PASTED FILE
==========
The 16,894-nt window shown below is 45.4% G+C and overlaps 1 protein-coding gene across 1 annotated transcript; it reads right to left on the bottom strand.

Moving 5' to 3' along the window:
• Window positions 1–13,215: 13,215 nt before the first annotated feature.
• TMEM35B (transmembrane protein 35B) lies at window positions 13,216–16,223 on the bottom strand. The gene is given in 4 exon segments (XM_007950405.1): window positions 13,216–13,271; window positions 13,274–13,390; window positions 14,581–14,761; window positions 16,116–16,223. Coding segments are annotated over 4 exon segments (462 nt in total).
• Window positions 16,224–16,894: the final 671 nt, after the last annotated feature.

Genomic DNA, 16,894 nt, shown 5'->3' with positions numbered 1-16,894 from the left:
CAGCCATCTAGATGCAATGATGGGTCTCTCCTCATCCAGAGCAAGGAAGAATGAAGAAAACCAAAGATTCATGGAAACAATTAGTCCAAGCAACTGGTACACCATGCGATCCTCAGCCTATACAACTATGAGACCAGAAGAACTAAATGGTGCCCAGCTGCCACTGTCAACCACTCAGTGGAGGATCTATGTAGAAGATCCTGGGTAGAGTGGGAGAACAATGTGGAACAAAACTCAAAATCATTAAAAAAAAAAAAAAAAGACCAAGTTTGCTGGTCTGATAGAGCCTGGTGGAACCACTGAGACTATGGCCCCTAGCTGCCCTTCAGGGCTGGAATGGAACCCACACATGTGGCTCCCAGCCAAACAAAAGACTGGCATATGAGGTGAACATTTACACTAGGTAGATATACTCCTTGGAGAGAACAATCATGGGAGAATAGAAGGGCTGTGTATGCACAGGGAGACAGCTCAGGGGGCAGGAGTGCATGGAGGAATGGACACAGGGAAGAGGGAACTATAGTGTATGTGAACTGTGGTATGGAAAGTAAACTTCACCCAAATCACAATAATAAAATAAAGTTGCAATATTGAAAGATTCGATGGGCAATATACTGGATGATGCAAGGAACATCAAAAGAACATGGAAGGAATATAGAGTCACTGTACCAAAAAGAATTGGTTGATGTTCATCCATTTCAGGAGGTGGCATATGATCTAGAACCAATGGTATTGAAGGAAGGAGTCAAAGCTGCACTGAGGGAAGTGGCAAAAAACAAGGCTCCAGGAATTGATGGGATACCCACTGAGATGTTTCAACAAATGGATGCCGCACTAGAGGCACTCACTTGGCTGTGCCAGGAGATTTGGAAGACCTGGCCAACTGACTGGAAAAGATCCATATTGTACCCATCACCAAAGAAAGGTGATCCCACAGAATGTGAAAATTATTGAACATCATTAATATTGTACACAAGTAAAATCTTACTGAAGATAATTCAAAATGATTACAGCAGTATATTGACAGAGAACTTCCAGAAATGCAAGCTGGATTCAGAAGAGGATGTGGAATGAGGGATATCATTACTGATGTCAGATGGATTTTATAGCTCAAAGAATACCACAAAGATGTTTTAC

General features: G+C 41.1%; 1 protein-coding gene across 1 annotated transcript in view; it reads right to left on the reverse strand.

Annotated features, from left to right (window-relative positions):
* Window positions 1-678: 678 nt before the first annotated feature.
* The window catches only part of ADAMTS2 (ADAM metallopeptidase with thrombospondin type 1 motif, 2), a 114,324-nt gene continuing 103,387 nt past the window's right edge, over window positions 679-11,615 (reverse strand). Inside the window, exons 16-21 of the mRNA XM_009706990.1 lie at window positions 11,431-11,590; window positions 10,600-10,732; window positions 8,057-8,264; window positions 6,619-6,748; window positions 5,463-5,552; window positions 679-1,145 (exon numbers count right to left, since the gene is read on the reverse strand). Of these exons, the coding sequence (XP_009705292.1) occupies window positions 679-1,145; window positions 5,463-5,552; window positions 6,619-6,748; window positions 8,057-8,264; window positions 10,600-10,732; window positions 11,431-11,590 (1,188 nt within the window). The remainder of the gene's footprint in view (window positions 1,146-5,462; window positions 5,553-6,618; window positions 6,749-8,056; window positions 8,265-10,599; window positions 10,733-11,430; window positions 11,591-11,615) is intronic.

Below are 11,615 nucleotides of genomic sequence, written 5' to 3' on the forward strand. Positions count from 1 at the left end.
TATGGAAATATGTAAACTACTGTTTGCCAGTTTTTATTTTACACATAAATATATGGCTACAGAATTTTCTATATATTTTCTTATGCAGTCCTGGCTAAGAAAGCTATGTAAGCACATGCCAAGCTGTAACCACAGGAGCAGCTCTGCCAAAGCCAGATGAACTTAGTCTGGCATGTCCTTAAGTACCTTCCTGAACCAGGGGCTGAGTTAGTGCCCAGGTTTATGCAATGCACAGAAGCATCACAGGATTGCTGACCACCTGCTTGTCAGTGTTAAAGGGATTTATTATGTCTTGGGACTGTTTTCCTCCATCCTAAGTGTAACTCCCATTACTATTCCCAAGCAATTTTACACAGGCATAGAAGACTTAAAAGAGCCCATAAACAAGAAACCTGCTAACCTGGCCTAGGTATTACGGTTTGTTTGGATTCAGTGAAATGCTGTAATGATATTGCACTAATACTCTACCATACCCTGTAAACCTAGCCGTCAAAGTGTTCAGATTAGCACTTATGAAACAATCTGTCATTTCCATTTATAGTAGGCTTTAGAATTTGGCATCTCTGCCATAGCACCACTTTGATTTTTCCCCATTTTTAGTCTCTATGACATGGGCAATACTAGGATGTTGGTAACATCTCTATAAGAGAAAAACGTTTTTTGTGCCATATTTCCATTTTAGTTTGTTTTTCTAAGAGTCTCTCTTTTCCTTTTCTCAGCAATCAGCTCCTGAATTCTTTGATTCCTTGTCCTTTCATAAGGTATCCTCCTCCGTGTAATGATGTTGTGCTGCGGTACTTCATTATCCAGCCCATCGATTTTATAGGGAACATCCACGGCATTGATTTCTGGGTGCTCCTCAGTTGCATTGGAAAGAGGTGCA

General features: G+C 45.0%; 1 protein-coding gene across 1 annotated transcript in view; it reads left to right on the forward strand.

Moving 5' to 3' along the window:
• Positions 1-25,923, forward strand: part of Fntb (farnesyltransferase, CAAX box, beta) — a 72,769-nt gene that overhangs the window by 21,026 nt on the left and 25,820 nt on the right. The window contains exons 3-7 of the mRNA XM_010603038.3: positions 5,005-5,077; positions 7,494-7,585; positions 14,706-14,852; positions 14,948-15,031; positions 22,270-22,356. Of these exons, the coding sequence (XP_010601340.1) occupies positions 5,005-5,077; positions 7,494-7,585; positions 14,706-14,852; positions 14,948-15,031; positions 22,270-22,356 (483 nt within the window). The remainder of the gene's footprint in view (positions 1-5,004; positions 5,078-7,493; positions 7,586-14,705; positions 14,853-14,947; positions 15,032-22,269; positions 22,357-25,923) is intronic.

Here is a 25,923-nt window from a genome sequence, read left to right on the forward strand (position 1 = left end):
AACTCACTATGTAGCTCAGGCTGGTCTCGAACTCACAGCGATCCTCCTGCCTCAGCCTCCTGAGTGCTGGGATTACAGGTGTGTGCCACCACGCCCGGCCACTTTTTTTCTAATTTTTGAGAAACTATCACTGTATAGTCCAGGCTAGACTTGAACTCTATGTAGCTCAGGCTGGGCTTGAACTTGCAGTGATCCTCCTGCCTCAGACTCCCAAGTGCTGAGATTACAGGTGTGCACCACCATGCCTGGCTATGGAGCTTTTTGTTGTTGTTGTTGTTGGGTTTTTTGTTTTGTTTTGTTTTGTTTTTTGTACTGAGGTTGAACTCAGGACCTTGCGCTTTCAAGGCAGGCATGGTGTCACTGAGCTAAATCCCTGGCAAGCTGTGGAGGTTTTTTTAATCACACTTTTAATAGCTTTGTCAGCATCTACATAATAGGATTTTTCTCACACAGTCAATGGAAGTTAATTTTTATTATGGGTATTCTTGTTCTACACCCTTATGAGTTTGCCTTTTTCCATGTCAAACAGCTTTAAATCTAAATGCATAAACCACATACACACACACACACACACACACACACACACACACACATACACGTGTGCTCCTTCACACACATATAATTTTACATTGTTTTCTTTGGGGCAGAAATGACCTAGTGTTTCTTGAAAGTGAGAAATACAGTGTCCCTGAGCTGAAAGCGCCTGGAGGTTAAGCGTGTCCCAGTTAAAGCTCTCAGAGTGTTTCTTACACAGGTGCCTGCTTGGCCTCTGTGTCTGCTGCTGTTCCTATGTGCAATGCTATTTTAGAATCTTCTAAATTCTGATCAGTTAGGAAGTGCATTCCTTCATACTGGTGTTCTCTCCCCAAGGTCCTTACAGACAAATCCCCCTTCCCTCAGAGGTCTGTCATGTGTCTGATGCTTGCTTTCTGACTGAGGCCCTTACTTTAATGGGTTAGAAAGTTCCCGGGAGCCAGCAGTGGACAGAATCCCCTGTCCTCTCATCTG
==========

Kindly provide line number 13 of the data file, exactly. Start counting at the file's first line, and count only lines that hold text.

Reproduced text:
TATGGAAATATGTAAACTACTGTTTGCCAGTTTTTATTTTACACATAAATATATGGCTACAGAATTTTCTATATATTTTCTTATGCAGTCCTGGCTAAGAAAGCTATGTAAGCACATGCCAAGCTGTAACCACAGGAGCAGCTCTGCCAAAGCCAGATGAACTTAGTCTGGCATGTCCTTAAGTACCTTCCTGAACCAGGGGCTGAGTTAGTGCCCAGGTTTATGCAATGCACAGAAGCATCACAGGATTGCTGACCACCTGCTTGTCAGTGTTAAAGGGATTTATTATGTCTTGGGACTGTTTTCCTCCATCCTAAGTGTAACTCCCATTACTATTCCCAAGCAATTTTACACAGGCATAGAAGACTTAAAAGAGCCCATAAACAAGAAACCTGCTAACCTGGCCTAGGTATTACGGTTTGTTTGGATTCAGTGAAATGCTGTAATGATATTGCACTAATACTCTACCATACCCTGTAAACCTAGCCGTCAAAGTGTTCAGATTAGCACTTATGAAACAATCTGTCATTTCCATTTATAGTAGGCTTTAGAATTTGGCATCTCTGCCATAGCACCACTTTGATTTTTCCCCATTTTTAGTCTCTATGACATGGGCAATACTAGGATGTTGGTAACATCTCTATAAGAGAAAAACGTTTTTTGTGCCATATTTCCATTTTAGTTTGTTTTTCTAAGAGTCTCTCTTTTCCTTTTCTCAGCAATCAGCTCCTGAATTCTTTGATTCCTTGTCCTTTCATAAGGTATCCTCCTCCGTGTAATGATGTTGTGCTGCGGTACTTCATTATCCAGCCCATCGATTTTATAGGGAACATCCACGGCATTGATTTCTGGGTGCTCCTCAGTTGCATTGGAAAGAGGTGCA